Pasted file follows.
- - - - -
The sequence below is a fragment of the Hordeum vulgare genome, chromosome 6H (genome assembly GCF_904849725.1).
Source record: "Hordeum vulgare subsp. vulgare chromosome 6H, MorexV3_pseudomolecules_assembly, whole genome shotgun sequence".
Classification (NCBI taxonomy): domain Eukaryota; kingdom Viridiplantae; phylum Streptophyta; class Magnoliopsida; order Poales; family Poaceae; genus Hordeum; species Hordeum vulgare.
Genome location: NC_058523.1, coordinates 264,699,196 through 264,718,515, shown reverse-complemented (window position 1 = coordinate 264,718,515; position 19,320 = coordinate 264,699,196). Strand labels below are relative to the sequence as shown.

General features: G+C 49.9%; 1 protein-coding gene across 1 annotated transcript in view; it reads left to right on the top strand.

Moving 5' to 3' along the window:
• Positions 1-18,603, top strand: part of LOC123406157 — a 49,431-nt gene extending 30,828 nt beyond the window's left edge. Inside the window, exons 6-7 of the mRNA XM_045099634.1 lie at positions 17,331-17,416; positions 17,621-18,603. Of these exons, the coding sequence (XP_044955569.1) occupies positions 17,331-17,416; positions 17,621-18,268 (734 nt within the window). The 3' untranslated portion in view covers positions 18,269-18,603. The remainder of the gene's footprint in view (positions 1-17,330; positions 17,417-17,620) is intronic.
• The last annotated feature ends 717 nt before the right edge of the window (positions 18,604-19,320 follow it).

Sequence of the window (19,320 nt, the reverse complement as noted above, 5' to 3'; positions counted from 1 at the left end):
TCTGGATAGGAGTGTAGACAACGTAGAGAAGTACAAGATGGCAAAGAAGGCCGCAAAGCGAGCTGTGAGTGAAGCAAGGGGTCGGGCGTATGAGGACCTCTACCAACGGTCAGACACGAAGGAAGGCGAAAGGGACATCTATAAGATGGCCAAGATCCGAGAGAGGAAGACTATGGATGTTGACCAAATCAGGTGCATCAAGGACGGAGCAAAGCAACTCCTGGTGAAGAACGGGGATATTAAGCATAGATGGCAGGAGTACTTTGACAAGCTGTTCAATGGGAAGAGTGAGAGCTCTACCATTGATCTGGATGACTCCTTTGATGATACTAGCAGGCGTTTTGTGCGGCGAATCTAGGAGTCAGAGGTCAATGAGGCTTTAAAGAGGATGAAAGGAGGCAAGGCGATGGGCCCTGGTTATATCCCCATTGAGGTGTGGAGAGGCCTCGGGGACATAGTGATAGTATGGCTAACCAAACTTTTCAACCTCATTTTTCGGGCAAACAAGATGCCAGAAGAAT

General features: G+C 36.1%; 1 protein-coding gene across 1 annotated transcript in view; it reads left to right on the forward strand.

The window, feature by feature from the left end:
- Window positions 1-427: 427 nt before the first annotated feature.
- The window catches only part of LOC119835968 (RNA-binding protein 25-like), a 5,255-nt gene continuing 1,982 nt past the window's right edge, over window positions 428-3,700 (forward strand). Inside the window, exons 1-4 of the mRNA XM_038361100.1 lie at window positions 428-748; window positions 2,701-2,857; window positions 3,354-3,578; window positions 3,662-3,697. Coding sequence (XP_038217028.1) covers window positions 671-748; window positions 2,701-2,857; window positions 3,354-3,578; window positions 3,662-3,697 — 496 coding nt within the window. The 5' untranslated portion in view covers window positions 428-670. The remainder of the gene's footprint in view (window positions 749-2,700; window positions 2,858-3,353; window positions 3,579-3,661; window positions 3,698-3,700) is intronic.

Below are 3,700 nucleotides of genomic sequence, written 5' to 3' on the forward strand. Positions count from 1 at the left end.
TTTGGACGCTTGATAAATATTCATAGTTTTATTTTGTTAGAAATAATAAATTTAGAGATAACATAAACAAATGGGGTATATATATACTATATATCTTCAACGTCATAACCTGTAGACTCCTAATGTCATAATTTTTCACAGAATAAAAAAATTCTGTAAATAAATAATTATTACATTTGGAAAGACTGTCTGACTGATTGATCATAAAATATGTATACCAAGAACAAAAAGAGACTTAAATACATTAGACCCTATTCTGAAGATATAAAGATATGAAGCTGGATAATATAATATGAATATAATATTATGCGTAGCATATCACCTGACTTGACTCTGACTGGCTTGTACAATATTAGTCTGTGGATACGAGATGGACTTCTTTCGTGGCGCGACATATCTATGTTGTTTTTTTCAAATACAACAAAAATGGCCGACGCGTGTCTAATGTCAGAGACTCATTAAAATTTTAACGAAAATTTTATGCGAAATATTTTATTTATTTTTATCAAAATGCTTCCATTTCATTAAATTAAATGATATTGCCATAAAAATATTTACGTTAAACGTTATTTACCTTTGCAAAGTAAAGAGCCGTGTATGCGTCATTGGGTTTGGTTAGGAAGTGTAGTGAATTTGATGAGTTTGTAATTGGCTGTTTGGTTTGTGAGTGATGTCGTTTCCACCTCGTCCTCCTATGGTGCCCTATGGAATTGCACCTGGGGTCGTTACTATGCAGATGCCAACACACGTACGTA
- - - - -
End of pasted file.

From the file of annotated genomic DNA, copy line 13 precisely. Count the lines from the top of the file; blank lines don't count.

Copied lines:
- Window positions 1-427: 427 nt before the first annotated feature.